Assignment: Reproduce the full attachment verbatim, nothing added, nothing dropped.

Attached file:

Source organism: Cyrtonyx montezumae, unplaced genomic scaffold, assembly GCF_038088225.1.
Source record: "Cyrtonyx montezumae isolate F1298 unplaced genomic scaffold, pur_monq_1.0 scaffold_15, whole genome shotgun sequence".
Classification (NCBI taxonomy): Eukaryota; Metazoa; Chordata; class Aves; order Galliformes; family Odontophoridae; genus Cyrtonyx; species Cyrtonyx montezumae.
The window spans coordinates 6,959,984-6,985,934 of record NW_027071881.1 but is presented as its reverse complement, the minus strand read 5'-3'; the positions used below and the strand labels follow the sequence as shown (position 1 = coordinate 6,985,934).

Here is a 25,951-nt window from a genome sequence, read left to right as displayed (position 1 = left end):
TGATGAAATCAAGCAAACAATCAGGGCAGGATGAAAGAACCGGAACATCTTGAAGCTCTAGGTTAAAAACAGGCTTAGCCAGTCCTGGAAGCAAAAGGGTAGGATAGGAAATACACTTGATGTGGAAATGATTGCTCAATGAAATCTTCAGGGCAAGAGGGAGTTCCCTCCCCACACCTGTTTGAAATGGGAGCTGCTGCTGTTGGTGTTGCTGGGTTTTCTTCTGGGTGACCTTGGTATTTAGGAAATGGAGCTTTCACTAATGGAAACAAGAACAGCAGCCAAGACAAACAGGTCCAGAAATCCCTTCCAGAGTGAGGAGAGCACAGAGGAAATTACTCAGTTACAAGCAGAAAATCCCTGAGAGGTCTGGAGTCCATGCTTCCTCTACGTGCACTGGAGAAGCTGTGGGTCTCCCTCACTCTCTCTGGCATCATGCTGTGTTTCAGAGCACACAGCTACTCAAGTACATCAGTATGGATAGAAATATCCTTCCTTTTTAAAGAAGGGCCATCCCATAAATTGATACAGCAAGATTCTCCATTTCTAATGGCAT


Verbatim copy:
Source organism: Cyrtonyx montezumae, unplaced genomic scaffold, assembly GCF_038088225.1.
Source record: "Cyrtonyx montezumae isolate F1298 unplaced genomic scaffold, pur_monq_1.0 scaffold_15, whole genome shotgun sequence".
Classification (NCBI taxonomy): Eukaryota; Metazoa; Chordata; class Aves; order Galliformes; family Odontophoridae; genus Cyrtonyx; species Cyrtonyx montezumae.
The window spans coordinates 6,959,984-6,985,934 of record NW_027071881.1 but is presented as its reverse complement, the minus strand read 5'-3'; the positions used below and the strand labels follow the sequence as shown (position 1 = coordinate 6,985,934).

Here is a 25,951-nt window from a genome sequence, read left to right as displayed (position 1 = left end):
TGATGAAATCAAGCAAACAATCAGGGCAGGATGAAAGAACCGGAACATCTTGAAGCTCTAGGTTAAAAACAGGCTTAGCCAGTCCTGGAAGCAAAAGGGTAGGATAGGAAATACACTTGATGTGGAAATGATTGCTCAATGAAATCTTCAGGGCAAGAGGGAGTTCCCTCCCCACACCTGTTTGAAATGGGAGCTGCTGCTGTTGGTGTTGCTGGGTTTTCTTCTGGGTGACCTTGGTATTTAGGAAATGGAGCTTTCACTAATGGAAACAAGAACAGCAGCCAAGACAAACAGGTCCAGAAATCCCTTCCAGAGTGAGGAGAGCACAGAGGAAATTACTCAGTTACAAGCAGAAAATCCCTGAGAGGTCTGGAGTCCATGCTTCCTCTACGTGCACTGGAGAAGCTGTGGGTCTCCCTCACTCTCTCTGGCATCATGCTGTGTTTCAGAGCACACAGCTACTCAAGTACATCAGTATGGATAGAAATATCCTTCCTTTTTAAAGAAGGGCCATCCCATAAATTGATACAGCAAGATTCTCCATTTCTAATGGCAT